Need for women’s empowerment stressed

DUBAI — Despite achievements made by in some Arab countries, especially the UAE, including assuming top managerial and decision-making positions, there still exists a need for their empowerment and more encouragement from the society as well as the governments.

By Afkar Abdullah And Amira Agarib

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Published: Tue 23 Oct 2007, 8:44 AM

Last updated: Sun 5 Apr 2015, 4:52 AM

This was stated by several speakers at the New Arab Woman Forum which concluded at the Emirates Tower Hotel in Dubai yesterday.

The concluding day of the conference, that was held under the patronage of Princess Haya bint Al Hussein, wife of His Highness Shaikh Mohammed bin Rashid Al Maktoum, Vice-President and Prime Minister of the UAE and Ruler of Dubai, discussed topics, including women and beauty, women and money, investing in social changes, and women in business.

Nabila Al Anjari, CEO and Advisor, Grand Real Estate, Kuwait, highlighted the social obstacles that Arab women face in business, saying that Arab women’s contribution to public life remains relatively limited despite the progress in some countries where women have started to gain more influence.

“Women empowerment would contribute to economic growth by powerful role that needed to be promoted by society and decision makers,” she said.

Dr. Lama Abdul Aziz Suleiman, Board member, Jeddah Chamber of Commerce and Industry, Saudi Arabia, highlighted the plight of Saudi women by alleging that they are facing social obstacles that hinder their advancement.

“Women in Saudi are not given licence in their name to run their own business. It has to be in the name of man, such as husband, brothers, father or any close relative. The presence of Saudi women in labour force is only 14 per cent. They only work in education, health and social fields. Women graduates in other fields are not allowed to work even if they have higher qualifications,” she said, adding that despite all the challenges that face Saudi women, efforts are being made by various sectors for advancement and development of women.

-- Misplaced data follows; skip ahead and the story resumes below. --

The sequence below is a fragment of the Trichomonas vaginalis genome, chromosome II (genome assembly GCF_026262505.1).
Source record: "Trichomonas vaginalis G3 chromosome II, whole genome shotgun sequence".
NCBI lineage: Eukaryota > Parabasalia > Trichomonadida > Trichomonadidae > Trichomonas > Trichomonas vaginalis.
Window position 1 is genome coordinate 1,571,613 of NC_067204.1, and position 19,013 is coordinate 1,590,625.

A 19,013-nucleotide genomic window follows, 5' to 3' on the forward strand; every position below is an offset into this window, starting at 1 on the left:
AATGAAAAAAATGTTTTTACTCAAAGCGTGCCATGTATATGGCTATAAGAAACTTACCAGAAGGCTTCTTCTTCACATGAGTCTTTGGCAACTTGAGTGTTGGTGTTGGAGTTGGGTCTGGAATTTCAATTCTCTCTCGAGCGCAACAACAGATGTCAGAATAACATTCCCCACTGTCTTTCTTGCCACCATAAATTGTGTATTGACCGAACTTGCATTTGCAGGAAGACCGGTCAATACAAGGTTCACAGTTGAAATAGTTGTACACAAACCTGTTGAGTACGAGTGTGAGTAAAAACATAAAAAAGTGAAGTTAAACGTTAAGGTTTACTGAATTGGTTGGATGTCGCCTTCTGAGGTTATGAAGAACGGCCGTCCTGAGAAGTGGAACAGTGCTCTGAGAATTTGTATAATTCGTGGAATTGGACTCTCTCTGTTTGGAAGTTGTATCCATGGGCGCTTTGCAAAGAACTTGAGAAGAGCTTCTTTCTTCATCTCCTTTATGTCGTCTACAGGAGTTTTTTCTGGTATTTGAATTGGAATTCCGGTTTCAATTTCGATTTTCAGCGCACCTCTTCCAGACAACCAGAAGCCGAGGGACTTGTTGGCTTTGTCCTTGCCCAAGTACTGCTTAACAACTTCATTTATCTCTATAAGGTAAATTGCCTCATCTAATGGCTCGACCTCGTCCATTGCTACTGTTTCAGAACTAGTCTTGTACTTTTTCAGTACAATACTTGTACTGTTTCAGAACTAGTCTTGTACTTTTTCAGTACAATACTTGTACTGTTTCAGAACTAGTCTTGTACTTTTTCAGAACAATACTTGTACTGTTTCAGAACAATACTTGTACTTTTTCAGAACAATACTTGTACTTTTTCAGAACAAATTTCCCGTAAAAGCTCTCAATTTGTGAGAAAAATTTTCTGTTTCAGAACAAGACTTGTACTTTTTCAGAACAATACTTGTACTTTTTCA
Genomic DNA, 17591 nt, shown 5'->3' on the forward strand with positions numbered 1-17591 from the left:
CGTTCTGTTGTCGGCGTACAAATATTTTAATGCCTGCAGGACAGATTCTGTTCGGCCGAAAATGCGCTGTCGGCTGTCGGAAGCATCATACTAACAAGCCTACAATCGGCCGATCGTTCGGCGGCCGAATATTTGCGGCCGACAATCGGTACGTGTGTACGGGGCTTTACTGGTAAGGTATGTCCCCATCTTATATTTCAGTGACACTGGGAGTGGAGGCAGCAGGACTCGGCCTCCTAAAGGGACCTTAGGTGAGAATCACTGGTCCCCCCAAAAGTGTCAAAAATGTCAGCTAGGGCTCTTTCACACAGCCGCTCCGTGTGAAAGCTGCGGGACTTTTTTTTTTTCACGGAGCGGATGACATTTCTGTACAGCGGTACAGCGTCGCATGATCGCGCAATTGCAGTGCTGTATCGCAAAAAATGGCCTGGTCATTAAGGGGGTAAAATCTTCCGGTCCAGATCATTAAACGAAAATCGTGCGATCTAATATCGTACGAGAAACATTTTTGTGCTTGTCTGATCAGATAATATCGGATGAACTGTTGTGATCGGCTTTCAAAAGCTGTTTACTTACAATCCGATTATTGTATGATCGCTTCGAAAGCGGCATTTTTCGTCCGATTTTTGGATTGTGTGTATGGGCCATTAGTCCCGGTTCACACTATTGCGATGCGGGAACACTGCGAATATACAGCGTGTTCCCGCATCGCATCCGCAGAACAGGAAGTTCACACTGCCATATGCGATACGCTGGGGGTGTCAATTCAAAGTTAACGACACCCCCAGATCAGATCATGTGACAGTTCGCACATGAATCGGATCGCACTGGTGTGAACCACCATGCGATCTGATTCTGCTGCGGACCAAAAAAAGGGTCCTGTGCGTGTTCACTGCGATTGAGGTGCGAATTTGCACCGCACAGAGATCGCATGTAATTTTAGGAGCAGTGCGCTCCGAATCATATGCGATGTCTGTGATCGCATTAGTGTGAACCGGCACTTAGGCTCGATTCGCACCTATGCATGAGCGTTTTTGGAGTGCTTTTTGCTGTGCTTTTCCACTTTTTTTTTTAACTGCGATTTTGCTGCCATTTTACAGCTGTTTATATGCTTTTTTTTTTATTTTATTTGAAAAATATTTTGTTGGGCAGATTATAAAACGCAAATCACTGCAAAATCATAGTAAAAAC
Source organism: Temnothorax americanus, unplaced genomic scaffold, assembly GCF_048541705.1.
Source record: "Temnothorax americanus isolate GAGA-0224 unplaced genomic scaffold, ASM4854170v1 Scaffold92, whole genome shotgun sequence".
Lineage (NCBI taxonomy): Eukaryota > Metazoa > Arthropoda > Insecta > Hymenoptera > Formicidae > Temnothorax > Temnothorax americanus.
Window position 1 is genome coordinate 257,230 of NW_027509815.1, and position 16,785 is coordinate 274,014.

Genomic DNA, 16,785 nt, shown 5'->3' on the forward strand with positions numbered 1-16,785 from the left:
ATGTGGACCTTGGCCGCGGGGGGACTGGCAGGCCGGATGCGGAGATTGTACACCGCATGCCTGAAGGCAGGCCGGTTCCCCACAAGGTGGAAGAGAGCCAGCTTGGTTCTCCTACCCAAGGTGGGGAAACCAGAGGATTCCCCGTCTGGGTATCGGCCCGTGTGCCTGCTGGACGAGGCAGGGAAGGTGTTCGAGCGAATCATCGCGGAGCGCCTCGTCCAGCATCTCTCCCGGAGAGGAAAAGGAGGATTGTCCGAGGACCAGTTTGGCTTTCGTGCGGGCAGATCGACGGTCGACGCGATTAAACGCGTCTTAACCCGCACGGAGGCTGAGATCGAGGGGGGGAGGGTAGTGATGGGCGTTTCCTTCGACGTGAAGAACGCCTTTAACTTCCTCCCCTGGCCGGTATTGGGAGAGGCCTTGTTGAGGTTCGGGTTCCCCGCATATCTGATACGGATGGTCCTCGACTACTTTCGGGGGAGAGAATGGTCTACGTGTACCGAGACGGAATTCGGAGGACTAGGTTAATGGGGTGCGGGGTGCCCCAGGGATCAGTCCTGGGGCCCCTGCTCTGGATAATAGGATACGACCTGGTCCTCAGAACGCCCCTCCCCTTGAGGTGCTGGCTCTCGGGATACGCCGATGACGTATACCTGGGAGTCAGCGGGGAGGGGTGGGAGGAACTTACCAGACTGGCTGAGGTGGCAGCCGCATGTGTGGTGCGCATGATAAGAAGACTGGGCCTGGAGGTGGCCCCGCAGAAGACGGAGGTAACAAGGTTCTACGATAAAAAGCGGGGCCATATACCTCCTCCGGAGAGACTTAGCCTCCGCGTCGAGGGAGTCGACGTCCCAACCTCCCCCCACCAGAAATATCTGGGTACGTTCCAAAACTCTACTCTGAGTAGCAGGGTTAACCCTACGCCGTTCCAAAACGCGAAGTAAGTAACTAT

Speaking to Khaleej Times on the sidelines of the forum, Princess Jawaher bin Turki and Nouf bin Turki from Saudi Arabia said that the obstacles that hinder women’s progress is created by the society which treats women as “weak creatures.”

“There are many rules issued by the Saudi government to encourage women to participate in the country’s development, but these rules are only on paper, not implemented,” they said. “However, as members of the Saudi royal family we are making efforts to liberate Saudi women along with other women and bring about some changes in their status in the society,” they pointed out out. Also speaking on the occasion, Sharla Musabih, Human Rights Activist in Dubai, noted that the Arab women still need to be empowered to protect themselves from domestic violence. She said that the forum was a good opportunity to help women from various countries to get together to discuss their issues.

“The conference should be more comprehensive to discuss issues like violence and abuse, sexual harassment at workplace that face women and various human rights topics,” she pointed out.


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